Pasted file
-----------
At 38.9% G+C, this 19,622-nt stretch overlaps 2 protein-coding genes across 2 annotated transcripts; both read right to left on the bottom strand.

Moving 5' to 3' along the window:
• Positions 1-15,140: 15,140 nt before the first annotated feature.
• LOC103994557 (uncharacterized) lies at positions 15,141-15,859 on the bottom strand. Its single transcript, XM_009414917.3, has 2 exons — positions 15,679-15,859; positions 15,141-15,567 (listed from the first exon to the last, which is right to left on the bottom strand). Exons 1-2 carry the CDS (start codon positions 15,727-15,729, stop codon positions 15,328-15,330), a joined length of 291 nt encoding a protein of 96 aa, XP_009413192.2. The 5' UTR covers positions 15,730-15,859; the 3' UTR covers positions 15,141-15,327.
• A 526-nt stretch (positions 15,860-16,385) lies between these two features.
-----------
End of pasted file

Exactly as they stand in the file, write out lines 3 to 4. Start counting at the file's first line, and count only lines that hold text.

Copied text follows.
• Positions 1-15,140: 15,140 nt before the first annotated feature.
• LOC103994557 (uncharacterized) lies at positions 15,141-15,859 on the bottom strand. Its single transcript, XM_009414917.3, has 2 exons — positions 15,679-15,859; positions 15,141-15,567 (listed from the first exon to the last, which is right to left on the bottom strand). Exons 1-2 carry the CDS (start codon positions 15,727-15,729, stop codon positions 15,328-15,330), a joined length of 291 nt encoding a protein of 96 aa, XP_009413192.2. The 5' UTR covers positions 15,730-15,859; the 3' UTR covers positions 15,141-15,327.